The Second Wave.



June 2020.

It feels good to be outside.

We’re adapting. We stay six feet apart. No hugs. No high fives. No carpooling. But we can be outside and identify flowers for each other. We can count the rings on trees and let it serve as a reminder of how small this moment is when considered in larger context. We are grateful. 











I adopted a barn cat to chase the woodchucks away from the garden. She’s not very friendly but she (mostly) tolerates my presence.






I’m working again, although it feels strange to be around other people. It’s strange to photograph people wearing masks. I constantly wonder whether the work I’m doing is essential.

It feels essential for my mental health and general well-being. It feels essential to be around other humans and feel some connection to community. It’s truly a gift that my work is to be immersed in beauty. 









I’m just photographing flowers but this farm provides the livelihood for several people in my community. Keeping them employed is essential. And the flowers they grow will bring joy into the homes of so many. We all need to remember the magic and beauty of this world, even as our relationship to it is radically shifting. 








I’m moving into a new studio space—it feels good to be in the midst of working artists. It feels good to have a space where I can be that is not home. It feels good to have a room that is entirely my own. 



The seedlings are doing well. Every day I carry them from shelves inside to a sunny spot in the yard. I walk each tray through the house, down the stairs, and across the driveway where they can soak up maximum sunshine with minimal wind damage. It takes an hour each day to shuffle dozens of trays back and forth. I’m sure there’s a more efficient way to do this but I don’t care. This slow pace suits me,  it gives me time to think. 





July 2020






It’s mid-July. It’s time to swim.

All the usual swimming holes are swamped with folks who have cancelled summer vacation. There have been several hot, cranky days when all I want is to jump into a river and cool off, only to arrive at the swimming hole filled with unmasked sunbathers.

I head north to seek out new swimming holes—getting off the beaten path. 






High summer: The yurt is coming along. I discovered HipCamp and skipped town for a couple days. I visited friends with little ones.







August 2020

It’s hot—that sticky, sweaty, can’t-sleep-all-night kind of hot. One of my housemates has taken up residence on the sofa because she says it’s too hot to sleep in her bedroom on the second floor. We all sleep on the second floor. 



The garden is abundant. I haven’t needed to buy produce since April, which is great—I go weeks without needing to visit the grocery store.

I’m freezing, fermenting, pickling, dehydrating, and canning. Putting up as much summer bounty as possible, who knows how long the pandemic will go on. I’m always grateful to crack open a jar of summer flavors in the middle of February, I have a feeling these jars of jam will taste extra-sweet this winter.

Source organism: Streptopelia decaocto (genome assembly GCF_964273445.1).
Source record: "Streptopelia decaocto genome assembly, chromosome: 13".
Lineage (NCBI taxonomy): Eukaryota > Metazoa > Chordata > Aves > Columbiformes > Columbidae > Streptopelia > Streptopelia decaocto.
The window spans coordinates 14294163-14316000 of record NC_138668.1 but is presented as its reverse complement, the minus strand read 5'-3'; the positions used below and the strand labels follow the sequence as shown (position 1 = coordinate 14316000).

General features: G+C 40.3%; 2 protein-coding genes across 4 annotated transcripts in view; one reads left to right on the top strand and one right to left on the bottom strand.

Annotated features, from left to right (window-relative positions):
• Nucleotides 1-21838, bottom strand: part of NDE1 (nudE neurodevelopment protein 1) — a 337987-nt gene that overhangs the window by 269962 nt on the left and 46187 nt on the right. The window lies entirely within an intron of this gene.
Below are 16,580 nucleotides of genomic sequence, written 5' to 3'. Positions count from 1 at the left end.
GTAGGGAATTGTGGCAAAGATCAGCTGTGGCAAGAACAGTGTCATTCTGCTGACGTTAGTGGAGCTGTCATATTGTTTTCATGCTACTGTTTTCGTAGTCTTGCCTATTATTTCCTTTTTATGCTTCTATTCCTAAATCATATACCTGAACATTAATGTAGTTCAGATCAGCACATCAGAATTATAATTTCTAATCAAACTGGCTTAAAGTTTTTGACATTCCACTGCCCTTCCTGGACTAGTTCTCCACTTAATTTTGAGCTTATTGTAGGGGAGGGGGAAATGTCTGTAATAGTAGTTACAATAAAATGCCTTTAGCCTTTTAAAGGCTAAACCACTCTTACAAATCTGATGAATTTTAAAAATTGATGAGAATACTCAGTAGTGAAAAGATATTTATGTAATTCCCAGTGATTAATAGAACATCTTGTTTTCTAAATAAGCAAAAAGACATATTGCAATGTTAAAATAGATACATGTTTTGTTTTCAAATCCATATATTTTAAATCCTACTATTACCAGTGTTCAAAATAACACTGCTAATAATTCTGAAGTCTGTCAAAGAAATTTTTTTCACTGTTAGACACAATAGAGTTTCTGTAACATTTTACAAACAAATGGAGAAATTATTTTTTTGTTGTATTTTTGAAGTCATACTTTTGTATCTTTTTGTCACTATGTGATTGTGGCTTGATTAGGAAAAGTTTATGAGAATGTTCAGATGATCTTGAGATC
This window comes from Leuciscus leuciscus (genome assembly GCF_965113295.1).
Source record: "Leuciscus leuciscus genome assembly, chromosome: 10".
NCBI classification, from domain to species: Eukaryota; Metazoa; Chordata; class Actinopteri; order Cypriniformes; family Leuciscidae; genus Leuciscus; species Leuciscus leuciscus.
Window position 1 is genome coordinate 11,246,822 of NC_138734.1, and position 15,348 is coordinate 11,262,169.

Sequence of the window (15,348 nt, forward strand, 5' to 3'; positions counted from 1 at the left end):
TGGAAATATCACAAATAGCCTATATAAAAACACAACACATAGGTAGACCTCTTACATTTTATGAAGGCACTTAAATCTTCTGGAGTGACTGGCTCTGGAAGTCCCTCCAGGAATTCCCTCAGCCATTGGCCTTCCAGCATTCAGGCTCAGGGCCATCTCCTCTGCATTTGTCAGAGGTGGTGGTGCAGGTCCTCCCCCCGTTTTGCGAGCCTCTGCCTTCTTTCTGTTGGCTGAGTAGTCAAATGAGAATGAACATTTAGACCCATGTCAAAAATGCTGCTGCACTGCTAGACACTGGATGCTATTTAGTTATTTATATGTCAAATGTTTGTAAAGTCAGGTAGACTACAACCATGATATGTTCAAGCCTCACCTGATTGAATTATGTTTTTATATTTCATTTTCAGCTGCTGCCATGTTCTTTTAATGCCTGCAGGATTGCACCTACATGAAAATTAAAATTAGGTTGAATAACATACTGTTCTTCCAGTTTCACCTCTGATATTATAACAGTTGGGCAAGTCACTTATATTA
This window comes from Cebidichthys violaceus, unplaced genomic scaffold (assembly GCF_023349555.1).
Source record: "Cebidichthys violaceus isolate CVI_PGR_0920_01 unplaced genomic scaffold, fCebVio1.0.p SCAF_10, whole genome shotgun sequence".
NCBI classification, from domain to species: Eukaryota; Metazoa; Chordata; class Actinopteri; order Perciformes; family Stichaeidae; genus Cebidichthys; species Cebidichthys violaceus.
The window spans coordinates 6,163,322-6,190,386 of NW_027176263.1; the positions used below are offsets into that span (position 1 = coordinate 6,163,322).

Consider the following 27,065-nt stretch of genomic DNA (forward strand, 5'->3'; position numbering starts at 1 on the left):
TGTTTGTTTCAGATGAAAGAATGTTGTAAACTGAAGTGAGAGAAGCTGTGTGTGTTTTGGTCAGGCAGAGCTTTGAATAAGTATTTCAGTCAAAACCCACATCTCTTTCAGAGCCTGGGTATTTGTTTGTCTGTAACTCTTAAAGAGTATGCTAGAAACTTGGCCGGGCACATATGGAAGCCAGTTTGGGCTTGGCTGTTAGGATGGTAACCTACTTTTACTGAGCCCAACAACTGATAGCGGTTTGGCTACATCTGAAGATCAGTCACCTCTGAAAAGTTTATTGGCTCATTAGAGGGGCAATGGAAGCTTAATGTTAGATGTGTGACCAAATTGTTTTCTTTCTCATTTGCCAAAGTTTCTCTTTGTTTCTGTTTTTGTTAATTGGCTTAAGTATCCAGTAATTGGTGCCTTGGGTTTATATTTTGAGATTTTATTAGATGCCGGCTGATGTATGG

September 2020

Practice: documenting dahlias from the garden & testing lights with M. Sward pots. 





September 2020

It’s time to raise the yurt. 


















Candace Hope is a documentary photographer and creative producer living on the border of Southern VT & Western Massachusetts, on unceded territory of the Abenaki people (link to Native Land Map where you can learn whose land you are on). 

She studied photography at Phoenix College and The International Center for Photography. Her work has been published by The Huffington Post, Fast Company, Take Magazine, The Valley Advocate, and Imbibe Magazine, and has been exhibited at the Sharon Arts Center, the Vermont Center for Photography, and the Northampton Center for the Arts. She is a recipient of the Western Mass Creative awards for her work with SHOFCO, a humanitarian non-profit based in Nairobi, Kenya. A recent personal project, Ending the Silence: #metoo, was awarded a visual arts grant from the Northampton Arts Council and was exhibited at the Northampton Center for the Arts in October 2019.

In addition to her work as a photographer, Candace has extensive experience leading teams of designers, developers, illustrators, animators, copywriters and brand strategists to achieve award-winning outcomes on complex creative projects. She has managed teams working on websites, ad campaigns, capital campaigns, product packaging, brand identity, animation, and more.

Candace teaches digital media for the Vermont Governor’s Institute of the Arts each summer, and serves on the steering committee for Art Tech Nature Culture. She also serves on the Public Safety Advisory Committee in the town where she lives, and periodically volunteers on the development committee for the Vermont Center for Photography.

Drop a line if you’d like to collaborate on a project.


Awards      
2019 Northampton Arts Council, Visual Arts Grant for Ending the Silence
2019 Western MA Creative Awards, Best of Show (Concept Development)
2019 Western MA Creative Awards, Gold x3 (Producer)
2019 Western MA Creative Awards, Judge’s Choice x3 (Producer)
2015 Western MA Creative Awards,  Best of Show, SHOFCO (Photographer)
2015 Western MA Creative Awards, Gold Award, SHOFCO (Photographer)

Exhibitions      
2019 @33 Hawley, Portraits of Pathlight, Group Show
2019 Northampton Center for the Arts, Ending the Silence: #metoo, Solo Show
2016 Vermont Center for Photography, Group Show, Juried Exhibition
2016 Sharon Arts Center, Group Show, Contemporary Works In, On, and Around Music

Publications      
2016 Take Magazine
2016 Monadnock Ledger-Transcript
2015 The Valley Advocate
2015 Fast Company
2014 The Huffington Post


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